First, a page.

While the problem lasted only about 40 minutes, experts estimate millions of dollars were lost from online transactions dependent on the company’s search functions. Users reported failures on other Google applications such as Gmail, which has 1.3 million accounts with the (NSW) Department of Education…

Must see if there has been any effect on this humble site’s visits… Hmm, there is a gap between 1 and 2 in the morning our time…

And while on the Internet, I am sorry to see that BlogExplosion seems to have exploded at last. It had been like the “Marie Celeste” for some time now, with the last faithful volunteers having jumped ship and the forums choked with spam messages. But it was a useful site, and quite a few of my blogroll people came to me via BlogExplosion – Worldman and Benjamin Solah to name just two. See also BlogExplosion is gone?, Is BlogExplosion Down, Closed, Out of Business or what? and LiveUniverse Unavailable– BlogExplosion.

 
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Posted by on February 2, 2009 in computers, education, NSW politics, web stuff, www

 

This post has no title

Just a bit of a Saturday miscellany really.

on reading

I stumbled upon this via Stumble Upon:

Reading_Test

on Prince Harry and his vocabulary

Indigo Jo, a British Muslim, is one of the bloggers I trawl from in my Blog Picks: “In which an unemployed graduate has an excuse to use his politics degree. Religious, tech and media issues (and anything I fancy).”  I was struck by how much more sensible he was on the Prince Harry story than most people I’d read: Prince Harry and his little friend.

On Sunday, the News of the World (also known as the News of the Screws, a tabloid "scandal sheet" owned by Rupert Murdoch known for printing kiss-and-tell stories) put on its front page a story about Prince Harry, the second son of Prince Charles (and Diana) who is currently an army officer, who shot a private video of his Sandhurst comrades waiting for a plane to Cyprus, and calling a Pakistani fellow cadet "our little Paki friend, Ahmed". They also accused him of somehow insulting the Queen by giving what sounds like a perfectly normal goodbye to his Grandpa, also known as Prince Phillip (by the way: the NOTW’s weekday sister paper, the Sun, is known for supporting a republic, and responded to the Queen’s coronation by telling her she had had her fun and should abdicate the next day). Mohammed Shafiq of the Ramadhan Foundation has called him a thug who had been trying to portray himself as being like his caring and respected parents.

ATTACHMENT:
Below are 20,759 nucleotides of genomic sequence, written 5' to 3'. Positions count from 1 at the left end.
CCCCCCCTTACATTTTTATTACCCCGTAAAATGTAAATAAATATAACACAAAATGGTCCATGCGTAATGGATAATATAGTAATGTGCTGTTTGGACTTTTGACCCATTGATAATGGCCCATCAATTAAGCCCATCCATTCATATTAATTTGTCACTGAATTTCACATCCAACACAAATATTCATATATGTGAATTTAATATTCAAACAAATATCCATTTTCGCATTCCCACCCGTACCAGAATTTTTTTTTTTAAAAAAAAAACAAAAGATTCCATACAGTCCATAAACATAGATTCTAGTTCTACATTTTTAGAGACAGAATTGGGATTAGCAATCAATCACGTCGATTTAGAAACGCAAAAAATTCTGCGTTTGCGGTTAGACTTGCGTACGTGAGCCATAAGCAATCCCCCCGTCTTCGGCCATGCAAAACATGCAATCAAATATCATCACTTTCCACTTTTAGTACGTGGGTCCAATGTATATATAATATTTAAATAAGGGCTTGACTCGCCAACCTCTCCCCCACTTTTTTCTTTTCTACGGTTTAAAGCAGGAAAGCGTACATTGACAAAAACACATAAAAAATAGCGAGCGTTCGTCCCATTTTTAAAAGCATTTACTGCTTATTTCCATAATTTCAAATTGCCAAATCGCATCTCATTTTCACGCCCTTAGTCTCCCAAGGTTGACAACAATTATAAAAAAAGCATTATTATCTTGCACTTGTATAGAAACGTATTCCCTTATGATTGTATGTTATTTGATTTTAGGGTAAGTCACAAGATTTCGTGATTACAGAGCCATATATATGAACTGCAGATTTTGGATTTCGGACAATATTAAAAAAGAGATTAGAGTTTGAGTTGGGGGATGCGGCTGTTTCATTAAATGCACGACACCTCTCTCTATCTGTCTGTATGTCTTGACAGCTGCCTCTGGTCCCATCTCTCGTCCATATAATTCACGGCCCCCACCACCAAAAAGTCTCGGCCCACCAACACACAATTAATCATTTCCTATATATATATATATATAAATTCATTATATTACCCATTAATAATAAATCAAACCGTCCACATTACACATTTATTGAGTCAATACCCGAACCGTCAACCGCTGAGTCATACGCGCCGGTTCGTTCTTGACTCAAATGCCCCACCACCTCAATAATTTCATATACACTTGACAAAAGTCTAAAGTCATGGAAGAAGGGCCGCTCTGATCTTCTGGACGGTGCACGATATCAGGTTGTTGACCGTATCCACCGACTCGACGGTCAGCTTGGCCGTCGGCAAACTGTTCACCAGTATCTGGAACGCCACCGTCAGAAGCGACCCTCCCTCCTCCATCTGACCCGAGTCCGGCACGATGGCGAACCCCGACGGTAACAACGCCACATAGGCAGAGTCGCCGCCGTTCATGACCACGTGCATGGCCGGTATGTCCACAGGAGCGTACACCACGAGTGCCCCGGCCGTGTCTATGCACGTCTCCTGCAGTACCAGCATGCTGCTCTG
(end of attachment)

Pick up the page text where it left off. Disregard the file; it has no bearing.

When I first heard of this news, I started writing a piece defending Prince Harry, because the event happened three years ago, when he was still a cadet, and someone has decided to betray a trust and leak this video to the press for his own personal reasons – having fallen out with someone or fallen on hard times. Then I actually saw the video, and it turns out that the offending phrase – "there’s our little Paki friend, Ahmed" – was used pretty much behind his back, or at least, in such a way that Ahmed could not hear. Whether we should still consider him what we would consider someone we had just seen say that – a racist jerk – is open to question, but it certainly discounts the argument that this was just banter between colleagues.

In my experience – and several of my best friends are of Pakistani origin, as much of a cliché as that sounds – a lot of youth of Pakistani origin don’t find the word Paki in and of itself offensive, and many of them actually use it amongst themselves. It does not have the same heat that the "N word" carries, probably because the history is different. Pakistan itself is only just over 60 years old, Paki is only short for Pakistani, the word "pak" means pure, and however oppressive the British empire was at times, Asians are not descended from people who were slaves to British masters. However, the fact remains that people do remember its use as a racist term, a way in which it is commonly used, and telling its use as banter and its use as a racial derogatory term is pretty easy: if it’s used in conjunction with other insults, or if it’s used to mean any Asian rather than an actual Pakistani, it is an insult, and if it is used by a non-Pakistani, especially a white person, most people won’t appreciate it. During the discussion of it on the talk shows last night and this morning, the presenters (Dotun Adebayo and Vanessa Feltz) insisted that people did not use the word – I suspect that this is a station policy – and even suggested that the media should not be using the word openly, particularly in headlines.